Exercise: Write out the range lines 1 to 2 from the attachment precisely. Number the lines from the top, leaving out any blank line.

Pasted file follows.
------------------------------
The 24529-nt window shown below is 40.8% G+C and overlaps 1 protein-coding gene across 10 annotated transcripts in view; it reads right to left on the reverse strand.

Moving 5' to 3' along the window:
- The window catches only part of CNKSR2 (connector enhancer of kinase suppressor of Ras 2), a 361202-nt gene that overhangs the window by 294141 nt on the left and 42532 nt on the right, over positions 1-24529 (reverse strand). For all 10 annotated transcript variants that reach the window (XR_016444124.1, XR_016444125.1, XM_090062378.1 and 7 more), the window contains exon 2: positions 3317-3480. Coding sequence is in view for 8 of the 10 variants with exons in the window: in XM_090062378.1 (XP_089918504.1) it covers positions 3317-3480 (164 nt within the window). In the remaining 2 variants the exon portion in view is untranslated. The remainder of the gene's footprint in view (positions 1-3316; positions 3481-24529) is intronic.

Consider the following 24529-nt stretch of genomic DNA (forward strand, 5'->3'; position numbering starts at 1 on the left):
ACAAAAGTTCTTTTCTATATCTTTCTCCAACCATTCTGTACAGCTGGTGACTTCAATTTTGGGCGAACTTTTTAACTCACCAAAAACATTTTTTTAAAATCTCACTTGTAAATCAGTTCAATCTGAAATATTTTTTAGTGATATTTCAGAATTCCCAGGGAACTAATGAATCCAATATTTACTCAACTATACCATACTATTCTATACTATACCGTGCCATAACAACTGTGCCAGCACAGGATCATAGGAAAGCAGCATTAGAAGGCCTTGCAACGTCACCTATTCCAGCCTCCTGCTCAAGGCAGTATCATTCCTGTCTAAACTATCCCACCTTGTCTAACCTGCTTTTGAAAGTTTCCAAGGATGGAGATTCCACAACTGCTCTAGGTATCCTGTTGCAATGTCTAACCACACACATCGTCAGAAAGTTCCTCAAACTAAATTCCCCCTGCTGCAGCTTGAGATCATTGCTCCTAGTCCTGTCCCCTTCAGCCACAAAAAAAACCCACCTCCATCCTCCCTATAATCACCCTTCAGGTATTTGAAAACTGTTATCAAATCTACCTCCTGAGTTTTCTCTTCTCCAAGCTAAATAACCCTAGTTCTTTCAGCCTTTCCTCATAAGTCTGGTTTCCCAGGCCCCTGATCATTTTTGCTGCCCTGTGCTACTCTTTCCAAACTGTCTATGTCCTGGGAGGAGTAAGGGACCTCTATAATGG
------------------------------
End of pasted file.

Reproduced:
The 24529-nt window shown below is 40.8% G+C and overlaps 1 protein-coding gene across 10 annotated transcripts in view; it reads right to left on the reverse strand.

Moving 5' to 3' along the window: